We are the “Real” Doctors Reply

Recently, I got a letter from a patient who had come into the ER with chest pain a few nights earlier. The care was great, she said. The $5,000 bill she received was not.  And the real kicker? We never figured out the cause of her pain.

That night, we did for her what ER doctors are trained to do: We “ruled out” lots of causes of chest pain: heart attack, blood clot in the lungs, a tear in the aorta. That involved a full workup and lots of expensive tests. What we didn’t do was provide her with a diagnosis.

“Follow up with your PCP,” we told her – as if it were perfectly OK for her to leave the ER without knowing what caused her symptoms, and as if her primary care doctor, two weeks later, would somehow have a better chance of figuring it all out. But it’s not just that we passed the buck, like people sometimes do when they’re in a rush. The implication was damning of our entire specialty: we’re just ER docs; leave it to the “real” doctors to make a diagnosis.

That paradigm has to change. Emergency physicians ARE real doctors. It’s time we started acting like them.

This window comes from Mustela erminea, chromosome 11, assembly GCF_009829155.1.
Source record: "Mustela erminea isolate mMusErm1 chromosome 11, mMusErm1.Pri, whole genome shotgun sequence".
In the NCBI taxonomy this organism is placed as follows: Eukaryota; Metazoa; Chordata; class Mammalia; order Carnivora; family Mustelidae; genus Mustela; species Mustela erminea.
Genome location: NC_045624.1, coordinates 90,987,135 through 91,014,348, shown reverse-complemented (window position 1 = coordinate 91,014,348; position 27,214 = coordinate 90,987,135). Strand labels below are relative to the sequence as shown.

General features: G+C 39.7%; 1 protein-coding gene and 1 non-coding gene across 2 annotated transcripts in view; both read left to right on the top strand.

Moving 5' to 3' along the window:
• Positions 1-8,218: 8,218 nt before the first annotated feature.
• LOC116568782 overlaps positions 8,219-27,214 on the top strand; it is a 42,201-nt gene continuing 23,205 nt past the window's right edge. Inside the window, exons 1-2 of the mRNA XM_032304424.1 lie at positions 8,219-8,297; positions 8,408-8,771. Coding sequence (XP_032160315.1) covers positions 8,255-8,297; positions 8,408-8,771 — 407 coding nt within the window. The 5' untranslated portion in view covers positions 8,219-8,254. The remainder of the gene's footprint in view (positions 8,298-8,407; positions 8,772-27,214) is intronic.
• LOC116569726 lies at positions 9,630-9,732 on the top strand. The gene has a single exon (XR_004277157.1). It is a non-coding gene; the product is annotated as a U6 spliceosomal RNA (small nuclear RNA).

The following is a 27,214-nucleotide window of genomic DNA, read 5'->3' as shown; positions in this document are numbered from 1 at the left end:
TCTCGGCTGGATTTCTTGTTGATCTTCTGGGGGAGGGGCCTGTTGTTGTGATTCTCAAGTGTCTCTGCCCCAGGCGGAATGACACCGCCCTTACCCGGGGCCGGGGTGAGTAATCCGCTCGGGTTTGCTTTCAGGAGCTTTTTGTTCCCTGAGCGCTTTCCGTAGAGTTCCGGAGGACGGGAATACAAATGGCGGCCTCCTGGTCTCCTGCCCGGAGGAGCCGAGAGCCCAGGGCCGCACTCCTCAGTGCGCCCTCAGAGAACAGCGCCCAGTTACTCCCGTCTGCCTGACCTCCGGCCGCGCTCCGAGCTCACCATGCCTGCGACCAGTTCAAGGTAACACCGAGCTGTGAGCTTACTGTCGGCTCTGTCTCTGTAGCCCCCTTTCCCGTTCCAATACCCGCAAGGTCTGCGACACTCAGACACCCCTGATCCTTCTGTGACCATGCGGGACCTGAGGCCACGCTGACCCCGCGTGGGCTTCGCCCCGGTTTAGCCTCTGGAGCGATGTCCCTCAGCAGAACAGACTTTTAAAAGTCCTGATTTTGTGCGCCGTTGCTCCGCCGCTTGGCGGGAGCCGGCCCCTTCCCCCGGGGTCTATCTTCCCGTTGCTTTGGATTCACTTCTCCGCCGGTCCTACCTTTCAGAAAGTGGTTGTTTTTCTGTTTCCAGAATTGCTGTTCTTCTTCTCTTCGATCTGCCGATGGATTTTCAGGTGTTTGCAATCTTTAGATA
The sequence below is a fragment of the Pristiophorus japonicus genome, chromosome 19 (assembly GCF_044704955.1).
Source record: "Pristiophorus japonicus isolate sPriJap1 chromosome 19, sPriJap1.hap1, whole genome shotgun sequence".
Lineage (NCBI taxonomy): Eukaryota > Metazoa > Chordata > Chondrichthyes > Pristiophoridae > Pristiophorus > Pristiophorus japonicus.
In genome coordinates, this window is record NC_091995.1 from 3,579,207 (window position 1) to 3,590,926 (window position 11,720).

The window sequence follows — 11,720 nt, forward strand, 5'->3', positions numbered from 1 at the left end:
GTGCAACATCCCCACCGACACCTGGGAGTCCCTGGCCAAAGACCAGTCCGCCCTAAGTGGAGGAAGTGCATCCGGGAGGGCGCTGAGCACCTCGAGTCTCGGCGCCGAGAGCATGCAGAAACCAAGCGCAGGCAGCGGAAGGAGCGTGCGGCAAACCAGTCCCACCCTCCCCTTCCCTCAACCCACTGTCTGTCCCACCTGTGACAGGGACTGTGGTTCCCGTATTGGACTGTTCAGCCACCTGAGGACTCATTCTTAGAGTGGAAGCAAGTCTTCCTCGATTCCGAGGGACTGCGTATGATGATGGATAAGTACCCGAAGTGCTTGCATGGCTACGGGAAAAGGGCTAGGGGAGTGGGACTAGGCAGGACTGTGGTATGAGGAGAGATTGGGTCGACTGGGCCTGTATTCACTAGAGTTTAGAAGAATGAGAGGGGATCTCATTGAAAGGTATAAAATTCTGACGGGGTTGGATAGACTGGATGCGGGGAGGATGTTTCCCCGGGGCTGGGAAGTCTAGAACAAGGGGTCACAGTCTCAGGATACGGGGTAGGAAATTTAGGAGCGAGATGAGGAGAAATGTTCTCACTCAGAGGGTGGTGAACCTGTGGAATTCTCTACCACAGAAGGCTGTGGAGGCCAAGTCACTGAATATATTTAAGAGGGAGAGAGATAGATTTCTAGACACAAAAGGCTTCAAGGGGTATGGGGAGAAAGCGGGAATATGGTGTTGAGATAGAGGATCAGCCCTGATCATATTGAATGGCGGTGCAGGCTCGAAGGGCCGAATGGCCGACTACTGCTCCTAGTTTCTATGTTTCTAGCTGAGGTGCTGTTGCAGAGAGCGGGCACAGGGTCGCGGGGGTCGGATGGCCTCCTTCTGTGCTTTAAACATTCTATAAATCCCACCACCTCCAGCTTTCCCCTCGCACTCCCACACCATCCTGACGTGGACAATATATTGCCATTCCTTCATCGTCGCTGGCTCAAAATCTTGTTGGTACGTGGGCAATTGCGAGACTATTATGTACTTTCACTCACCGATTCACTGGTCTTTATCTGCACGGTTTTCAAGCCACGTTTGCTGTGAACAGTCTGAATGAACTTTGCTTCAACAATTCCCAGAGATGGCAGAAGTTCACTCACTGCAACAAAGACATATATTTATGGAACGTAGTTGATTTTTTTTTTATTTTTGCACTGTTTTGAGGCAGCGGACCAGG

Truth be told, it’s not entirely our fault. As ER doctors, we’ve been trained this way for a generation – to do workups, to rule out life threats. This was all one could hope for when ERs were poorly staffed and could barely manage to triage the most acute patients. And at a time when most ER doctors were not specialty-trained or board certified, it’s no wonder many of them felt a certain inferiority complex. But these days, ER’s are staffed with fully trained emergency medicine specialists; we can do better, and our patients expect it.

That’s why the madness – the unnecessary testing, the unnecessary anxiety – has to stop. It’s expensive, it’s making our patients crazy and it’s not good medicine.

I saw a woman the other night with chronic headaches.  The ER doctors had ordered a CAT scan of her head “just to be sure.” Unfortunately, the scan showed an irregularity in a certain area of the brain – could it be a tumor? So they ordered a more sophisticated scan, this time an MRI, which showed that the area in question was actually perfectly fine. Good news!

But that’s not the end of the story, because the MRI turned up another finding – this time a blood vessel near the base of the skull that was probably just a normal variant, but the radiologist couldn’t rule out a small aneurysm.  So the ER called in a specialist who recommended more invasive testing with catheters and intravenous dye.